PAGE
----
Few programmers have ever considered
Visual Basic as a real object-oriented programming language, for example because
of its lack of constructors and inheritance.
VB6 code can't access some Win32 and COM's features (e.g.
you require other languages, such as C or C++, for low level programming jobs.
Well, all this will soon be a memory, because VB's next version - Visual Basic
.NET - is a fully object oriented and has all the C++ (or better, C#) features
you have ever dreamt of.
Don't think that there are just some improvements to the language
Microsoft entirely re-designed VB.NET to target the new development platform,
the .NET Framework.
.NET Framework is a new development environment for Windows and Web
applications, and consists of a Common
Language Runtime (CLR) and a Base Class Library (BCL). Becoming
familiar with the .NET platform is important, because it is the infrastructure
on which VB.NET is built. Microsoft delivers four .NET compilers: C++, C#,
VB.NET and JScript (http://msdn.microsoft.com/net).
In theory you might write your code with
Notepad and compile it with VBC.EXE (VB.NET's compiler), but the forthcoming
Visual Studio .NET (whose official release is expected next autumn) provides a
shared graphical environment to design, develop and debug .NET components (Figure
The CLR replaces the VBRUNxx.DLL and
MSVBVMxx.DLL libraries, and it is necessary for all the other .NET languages to
run. The CLR manages several system services on behalf of applications, such
processes, threads and objects' lifetime management.
Preview of Visual Studio .NET
Regardless of the language they choose,
programmers spend most of their time in solving the same issues (e.g. file I/O
or data access). The purpose of BCL is provide developers with a ready-to-use
library for solving the most common programming problems such as OS interaction,
data access (ADO.NET), and user interface (Windows Forms and WebForms).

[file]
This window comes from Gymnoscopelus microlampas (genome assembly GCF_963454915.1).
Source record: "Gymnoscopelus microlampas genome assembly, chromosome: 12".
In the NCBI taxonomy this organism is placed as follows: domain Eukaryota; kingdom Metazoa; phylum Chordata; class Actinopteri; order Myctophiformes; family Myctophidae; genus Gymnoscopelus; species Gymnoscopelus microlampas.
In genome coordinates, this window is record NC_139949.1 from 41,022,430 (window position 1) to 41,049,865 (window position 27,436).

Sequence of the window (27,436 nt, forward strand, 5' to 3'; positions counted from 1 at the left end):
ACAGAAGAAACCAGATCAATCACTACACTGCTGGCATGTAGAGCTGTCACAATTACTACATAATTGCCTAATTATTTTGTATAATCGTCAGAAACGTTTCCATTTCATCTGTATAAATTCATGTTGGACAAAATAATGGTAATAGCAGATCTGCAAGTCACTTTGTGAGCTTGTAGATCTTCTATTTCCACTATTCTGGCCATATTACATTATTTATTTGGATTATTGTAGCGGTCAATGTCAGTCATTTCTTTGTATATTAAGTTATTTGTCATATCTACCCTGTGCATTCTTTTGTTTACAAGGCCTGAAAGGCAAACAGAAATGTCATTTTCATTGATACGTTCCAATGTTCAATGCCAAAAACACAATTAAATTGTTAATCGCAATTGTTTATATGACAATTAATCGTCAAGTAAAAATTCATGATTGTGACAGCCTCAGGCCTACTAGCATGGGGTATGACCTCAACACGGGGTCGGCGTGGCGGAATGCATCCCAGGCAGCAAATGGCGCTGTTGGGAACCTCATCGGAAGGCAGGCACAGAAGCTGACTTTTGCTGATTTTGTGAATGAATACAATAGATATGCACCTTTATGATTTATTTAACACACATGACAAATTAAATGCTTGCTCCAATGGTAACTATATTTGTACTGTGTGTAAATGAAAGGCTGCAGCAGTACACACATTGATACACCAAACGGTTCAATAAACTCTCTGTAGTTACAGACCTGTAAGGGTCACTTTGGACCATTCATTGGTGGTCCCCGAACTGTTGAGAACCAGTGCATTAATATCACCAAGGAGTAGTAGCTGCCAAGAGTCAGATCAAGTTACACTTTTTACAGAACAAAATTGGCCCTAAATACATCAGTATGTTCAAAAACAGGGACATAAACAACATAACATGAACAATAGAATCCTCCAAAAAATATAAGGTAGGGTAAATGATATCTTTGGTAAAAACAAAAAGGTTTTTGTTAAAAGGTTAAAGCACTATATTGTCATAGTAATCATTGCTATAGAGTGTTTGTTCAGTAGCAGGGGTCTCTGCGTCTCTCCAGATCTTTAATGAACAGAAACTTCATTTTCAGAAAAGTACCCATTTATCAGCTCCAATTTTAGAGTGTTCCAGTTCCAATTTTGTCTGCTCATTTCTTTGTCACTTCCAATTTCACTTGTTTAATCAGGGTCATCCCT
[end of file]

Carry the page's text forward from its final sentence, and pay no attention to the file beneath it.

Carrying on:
For instance, you have to invoke the Show() method of System.WinForms.MessageBox
class to show a message box in VB.NET:
VB's MsgBox statement is nothing more than
a wrapper for System.WinForms.MessageBox.Show().
The System.Console class, instead, takes
care of managing console application's I/O:
Dim str As String
str = System.Console.ReadLine
These are just a few examples to
demonstrate that the Win32/COM mixture used so far is going to be replaced by a
class library common to all .NET languages. The BCL comprises hundreds of
classes in a single object model!
All for one and
one for all
.NET languages are equivalent, have the
same capabilities, and can interoperate at the binary level. All languages use the
same set of types and the same calling and parameter passing conventions: the String
type exists in C# as well as VB.NET, and both languages store it in memory in
the same way.
A VB programmer can reuse C# code (and C++
or JScript as well) and vice versa: this simple interface:
public interface CSInterface
void PrintLine(string message);
can be implemented by a VB class:
Public Class VBClass
Sub PrintLine(ByVal message As String) Implements CSInterface.PrintLine
' do something...
You can make a VB.NET class available to
any other language, and VB.NET code can call C# or JScript libraries. VB.NET
is finally a first-class language, as well as C# or C++.
As a consequence, cross-language development and debug are quite
because all languages share the same execution environment, that is the CLR.
Other companies have announced .NET languages, and there are about 20 languages
in the work, not counting Microsoft's ones, including Eiffel and Smalltalk.
Microsoft has designed a series of specifications (known as Common
Specifications, or CLS), which must be followed when designing a .NET compiler
to guarantee the equivalence of all .NET languages. The VB.NET team introduced
changes both in syntax and the semantics of the language to comply with these
CLS specifications. For instance,.NET reports all errors - from math errors to
operating system ones - through exceptions, and the CLS mandates that all .NET
languages can manage them. The Try...Catch...Finally statement replaces
the outdated On Error Goto statement. Here is an example demonstrating file I/O
with exception handling:
' (Imports System.IO)
Dim dout As Stream
Dim path As String = "C:\file.txt"
' open the file
dout = File.OpenWrite(path)
Catch e As FileNotFoundException
' error, file doesn't exist, create a new file
dout = File.Create(path)
' finally close the file